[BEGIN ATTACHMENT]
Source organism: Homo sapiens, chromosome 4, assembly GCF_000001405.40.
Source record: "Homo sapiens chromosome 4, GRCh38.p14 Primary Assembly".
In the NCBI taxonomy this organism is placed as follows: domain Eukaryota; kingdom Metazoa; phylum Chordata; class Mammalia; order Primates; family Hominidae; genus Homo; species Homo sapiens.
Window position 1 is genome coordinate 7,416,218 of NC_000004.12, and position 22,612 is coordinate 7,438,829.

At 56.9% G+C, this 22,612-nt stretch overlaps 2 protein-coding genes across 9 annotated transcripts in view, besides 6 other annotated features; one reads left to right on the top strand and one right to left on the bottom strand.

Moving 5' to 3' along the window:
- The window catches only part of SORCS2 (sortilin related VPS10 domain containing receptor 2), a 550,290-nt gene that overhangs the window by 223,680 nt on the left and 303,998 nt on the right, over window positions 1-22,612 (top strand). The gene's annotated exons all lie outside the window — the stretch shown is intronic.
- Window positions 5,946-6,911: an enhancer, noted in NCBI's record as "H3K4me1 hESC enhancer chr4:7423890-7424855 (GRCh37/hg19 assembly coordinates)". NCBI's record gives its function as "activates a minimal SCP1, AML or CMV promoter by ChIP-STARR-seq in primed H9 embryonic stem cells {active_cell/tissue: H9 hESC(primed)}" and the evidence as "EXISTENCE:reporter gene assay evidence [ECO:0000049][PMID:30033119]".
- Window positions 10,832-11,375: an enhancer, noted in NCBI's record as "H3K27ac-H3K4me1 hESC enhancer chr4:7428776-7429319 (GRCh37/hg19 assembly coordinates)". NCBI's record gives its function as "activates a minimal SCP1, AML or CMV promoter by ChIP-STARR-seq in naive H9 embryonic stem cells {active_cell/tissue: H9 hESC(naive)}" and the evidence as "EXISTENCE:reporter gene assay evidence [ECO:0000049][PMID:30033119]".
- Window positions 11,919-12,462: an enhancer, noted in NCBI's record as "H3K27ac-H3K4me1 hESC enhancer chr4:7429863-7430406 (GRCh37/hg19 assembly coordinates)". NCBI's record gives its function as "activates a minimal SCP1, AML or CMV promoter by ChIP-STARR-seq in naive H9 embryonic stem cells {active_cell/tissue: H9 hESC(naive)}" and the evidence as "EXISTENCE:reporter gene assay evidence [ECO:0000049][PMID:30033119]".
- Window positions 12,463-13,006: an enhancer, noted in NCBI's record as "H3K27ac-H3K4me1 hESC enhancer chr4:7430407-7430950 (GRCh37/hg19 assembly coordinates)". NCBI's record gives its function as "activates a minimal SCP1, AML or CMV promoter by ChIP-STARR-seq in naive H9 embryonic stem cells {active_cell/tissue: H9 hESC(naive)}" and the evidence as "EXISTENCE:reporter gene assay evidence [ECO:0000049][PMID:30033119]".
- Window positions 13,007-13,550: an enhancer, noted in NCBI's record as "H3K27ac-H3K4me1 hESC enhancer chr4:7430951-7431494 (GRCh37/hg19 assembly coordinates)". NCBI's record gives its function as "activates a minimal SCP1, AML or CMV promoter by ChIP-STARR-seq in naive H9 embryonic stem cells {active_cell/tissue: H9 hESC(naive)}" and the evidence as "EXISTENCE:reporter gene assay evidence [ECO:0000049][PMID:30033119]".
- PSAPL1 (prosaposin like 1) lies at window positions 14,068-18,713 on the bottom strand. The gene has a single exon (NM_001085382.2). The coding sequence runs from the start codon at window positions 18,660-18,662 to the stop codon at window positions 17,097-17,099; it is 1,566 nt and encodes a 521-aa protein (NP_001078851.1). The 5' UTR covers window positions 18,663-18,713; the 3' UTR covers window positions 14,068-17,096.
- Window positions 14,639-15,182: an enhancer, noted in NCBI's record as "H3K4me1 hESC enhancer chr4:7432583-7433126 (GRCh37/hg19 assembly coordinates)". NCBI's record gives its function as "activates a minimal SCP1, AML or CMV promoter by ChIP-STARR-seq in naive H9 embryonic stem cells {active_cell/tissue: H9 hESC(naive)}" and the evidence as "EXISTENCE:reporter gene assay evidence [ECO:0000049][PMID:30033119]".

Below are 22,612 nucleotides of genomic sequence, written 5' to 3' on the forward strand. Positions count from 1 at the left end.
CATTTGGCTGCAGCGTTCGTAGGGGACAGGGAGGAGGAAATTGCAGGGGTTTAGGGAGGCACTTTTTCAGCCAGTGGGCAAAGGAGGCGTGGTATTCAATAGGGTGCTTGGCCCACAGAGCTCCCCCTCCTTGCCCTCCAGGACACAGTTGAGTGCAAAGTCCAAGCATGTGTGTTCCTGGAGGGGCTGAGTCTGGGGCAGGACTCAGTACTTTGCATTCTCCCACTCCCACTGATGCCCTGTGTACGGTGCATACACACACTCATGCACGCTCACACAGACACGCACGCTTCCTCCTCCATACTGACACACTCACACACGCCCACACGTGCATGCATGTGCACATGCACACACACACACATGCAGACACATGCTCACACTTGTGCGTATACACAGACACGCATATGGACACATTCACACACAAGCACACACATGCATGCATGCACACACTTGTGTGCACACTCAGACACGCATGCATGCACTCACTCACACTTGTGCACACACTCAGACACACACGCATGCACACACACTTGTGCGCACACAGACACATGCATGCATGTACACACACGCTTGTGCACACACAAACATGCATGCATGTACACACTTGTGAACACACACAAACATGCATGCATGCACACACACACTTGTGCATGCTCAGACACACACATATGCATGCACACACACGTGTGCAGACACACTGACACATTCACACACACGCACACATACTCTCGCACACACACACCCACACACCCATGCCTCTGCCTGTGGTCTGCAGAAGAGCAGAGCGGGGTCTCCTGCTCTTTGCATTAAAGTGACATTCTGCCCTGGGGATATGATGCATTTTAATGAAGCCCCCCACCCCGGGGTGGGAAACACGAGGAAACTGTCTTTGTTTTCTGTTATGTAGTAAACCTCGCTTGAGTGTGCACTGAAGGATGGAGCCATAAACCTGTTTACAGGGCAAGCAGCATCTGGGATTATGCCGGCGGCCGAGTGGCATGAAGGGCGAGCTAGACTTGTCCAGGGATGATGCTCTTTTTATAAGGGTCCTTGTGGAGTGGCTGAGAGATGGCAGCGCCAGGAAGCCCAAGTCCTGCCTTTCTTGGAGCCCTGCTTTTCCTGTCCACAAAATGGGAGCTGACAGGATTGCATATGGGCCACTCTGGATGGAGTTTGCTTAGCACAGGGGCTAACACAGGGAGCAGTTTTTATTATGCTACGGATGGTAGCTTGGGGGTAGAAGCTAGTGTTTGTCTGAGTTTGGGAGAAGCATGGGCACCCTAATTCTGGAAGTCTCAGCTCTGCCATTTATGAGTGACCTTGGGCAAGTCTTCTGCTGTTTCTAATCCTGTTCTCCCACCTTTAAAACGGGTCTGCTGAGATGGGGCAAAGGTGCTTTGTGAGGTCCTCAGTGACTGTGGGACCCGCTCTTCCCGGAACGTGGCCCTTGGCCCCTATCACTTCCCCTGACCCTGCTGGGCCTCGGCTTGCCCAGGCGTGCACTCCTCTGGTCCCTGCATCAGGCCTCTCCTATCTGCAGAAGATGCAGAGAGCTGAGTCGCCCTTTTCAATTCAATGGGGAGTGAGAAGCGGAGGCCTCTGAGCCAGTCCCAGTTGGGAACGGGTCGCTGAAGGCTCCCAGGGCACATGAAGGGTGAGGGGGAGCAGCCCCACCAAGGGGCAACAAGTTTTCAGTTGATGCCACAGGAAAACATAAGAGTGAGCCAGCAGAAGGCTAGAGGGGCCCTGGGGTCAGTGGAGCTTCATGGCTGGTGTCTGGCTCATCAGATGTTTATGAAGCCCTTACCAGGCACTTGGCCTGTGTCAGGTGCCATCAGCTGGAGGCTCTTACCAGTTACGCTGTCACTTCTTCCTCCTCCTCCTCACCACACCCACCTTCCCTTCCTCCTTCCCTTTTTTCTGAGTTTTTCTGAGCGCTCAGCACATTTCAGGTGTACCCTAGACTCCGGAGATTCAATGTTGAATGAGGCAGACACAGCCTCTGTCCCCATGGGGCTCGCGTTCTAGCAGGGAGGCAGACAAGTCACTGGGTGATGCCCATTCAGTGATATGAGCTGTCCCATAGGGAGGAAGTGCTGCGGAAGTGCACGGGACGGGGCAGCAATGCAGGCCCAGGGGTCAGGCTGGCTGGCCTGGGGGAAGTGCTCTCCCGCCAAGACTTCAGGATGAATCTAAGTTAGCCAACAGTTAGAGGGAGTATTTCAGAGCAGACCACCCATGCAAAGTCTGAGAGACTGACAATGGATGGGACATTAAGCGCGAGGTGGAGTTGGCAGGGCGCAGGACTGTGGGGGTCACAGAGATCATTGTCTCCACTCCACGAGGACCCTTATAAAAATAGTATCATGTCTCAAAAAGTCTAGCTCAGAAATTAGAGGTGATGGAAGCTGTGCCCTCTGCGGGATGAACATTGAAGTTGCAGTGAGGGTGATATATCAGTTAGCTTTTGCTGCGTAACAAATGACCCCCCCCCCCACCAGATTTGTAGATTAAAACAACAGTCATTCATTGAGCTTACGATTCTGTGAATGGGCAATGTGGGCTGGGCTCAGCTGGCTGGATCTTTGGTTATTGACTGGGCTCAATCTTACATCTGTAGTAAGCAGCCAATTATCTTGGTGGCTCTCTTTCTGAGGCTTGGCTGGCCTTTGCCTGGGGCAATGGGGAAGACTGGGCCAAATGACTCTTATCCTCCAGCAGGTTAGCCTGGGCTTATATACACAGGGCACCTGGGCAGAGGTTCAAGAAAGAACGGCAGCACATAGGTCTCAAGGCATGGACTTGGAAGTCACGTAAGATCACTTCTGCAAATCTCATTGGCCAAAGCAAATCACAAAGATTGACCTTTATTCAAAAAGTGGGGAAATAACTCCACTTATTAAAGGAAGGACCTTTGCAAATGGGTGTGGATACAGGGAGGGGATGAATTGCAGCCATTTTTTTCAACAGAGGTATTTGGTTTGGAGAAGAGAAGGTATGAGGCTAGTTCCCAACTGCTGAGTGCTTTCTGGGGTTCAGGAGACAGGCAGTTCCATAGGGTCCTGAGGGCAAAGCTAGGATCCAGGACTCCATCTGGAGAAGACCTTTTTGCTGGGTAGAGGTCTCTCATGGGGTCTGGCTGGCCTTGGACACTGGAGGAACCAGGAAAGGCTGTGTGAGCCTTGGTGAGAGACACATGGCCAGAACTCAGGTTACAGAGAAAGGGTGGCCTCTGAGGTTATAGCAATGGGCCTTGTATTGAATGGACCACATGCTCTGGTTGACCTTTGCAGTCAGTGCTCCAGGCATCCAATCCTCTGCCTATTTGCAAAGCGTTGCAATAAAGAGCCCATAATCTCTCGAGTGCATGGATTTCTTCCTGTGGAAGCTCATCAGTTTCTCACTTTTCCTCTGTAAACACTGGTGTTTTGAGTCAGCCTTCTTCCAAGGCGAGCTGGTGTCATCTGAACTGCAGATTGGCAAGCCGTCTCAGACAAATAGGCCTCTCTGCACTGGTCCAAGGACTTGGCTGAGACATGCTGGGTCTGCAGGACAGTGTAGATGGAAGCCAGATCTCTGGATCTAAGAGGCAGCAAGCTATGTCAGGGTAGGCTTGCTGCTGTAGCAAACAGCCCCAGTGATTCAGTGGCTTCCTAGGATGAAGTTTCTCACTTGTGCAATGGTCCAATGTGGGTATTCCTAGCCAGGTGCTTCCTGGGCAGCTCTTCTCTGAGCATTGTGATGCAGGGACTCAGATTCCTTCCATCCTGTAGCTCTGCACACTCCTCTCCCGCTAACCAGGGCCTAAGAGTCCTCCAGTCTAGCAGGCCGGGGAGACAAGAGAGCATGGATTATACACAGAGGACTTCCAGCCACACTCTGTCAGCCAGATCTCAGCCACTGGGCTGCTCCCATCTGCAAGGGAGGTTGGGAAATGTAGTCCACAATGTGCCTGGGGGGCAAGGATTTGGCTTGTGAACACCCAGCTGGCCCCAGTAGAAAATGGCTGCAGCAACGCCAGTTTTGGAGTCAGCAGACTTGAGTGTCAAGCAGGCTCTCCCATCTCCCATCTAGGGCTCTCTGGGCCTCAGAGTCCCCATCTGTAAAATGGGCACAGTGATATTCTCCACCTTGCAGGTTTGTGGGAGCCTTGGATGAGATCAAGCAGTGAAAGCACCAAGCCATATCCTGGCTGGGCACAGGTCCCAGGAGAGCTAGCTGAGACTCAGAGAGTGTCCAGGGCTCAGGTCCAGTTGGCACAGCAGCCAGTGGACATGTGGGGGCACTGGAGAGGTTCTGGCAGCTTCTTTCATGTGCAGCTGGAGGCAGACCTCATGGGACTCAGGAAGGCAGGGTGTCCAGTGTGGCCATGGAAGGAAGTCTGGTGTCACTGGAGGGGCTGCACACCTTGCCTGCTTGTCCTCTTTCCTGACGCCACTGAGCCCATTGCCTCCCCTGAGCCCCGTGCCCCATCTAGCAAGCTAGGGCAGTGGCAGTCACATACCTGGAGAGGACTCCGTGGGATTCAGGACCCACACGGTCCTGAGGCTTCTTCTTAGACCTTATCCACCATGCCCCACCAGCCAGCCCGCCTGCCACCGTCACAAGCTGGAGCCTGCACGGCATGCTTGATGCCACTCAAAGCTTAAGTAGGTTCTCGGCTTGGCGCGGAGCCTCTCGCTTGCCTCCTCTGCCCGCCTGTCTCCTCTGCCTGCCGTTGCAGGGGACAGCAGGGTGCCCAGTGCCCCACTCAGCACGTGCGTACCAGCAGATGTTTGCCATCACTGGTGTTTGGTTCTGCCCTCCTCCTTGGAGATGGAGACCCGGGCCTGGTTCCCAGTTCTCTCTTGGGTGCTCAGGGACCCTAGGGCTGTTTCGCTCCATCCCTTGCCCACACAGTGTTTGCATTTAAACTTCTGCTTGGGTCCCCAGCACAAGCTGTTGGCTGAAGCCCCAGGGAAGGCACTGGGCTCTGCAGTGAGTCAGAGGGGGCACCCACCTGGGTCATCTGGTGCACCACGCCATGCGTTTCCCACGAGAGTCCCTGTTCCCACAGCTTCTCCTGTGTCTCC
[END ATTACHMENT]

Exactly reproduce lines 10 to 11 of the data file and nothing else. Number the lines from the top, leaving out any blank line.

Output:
- Window positions 11,919-12,462: an enhancer, noted in NCBI's record as "H3K27ac-H3K4me1 hESC enhancer chr4:7429863-7430406 (GRCh37/hg19 assembly coordinates)". NCBI's record gives its function as "activates a minimal SCP1, AML or CMV promoter by ChIP-STARR-seq in naive H9 embryonic stem cells {active_cell/tissue: H9 hESC(naive)}" and the evidence as "EXISTENCE:reporter gene assay evidence [ECO:0000049][PMID:30033119]".
- Window positions 12,463-13,006: an enhancer, noted in NCBI's record as "H3K27ac-H3K4me1 hESC enhancer chr4:7430407-7430950 (GRCh37/hg19 assembly coordinates)". NCBI's record gives its function as "activates a minimal SCP1, AML or CMV promoter by ChIP-STARR-seq in naive H9 embryonic stem cells {active_cell/tissue: H9 hESC(naive)}" and the evidence as "EXISTENCE:reporter gene assay evidence [ECO:0000049][PMID:30033119]".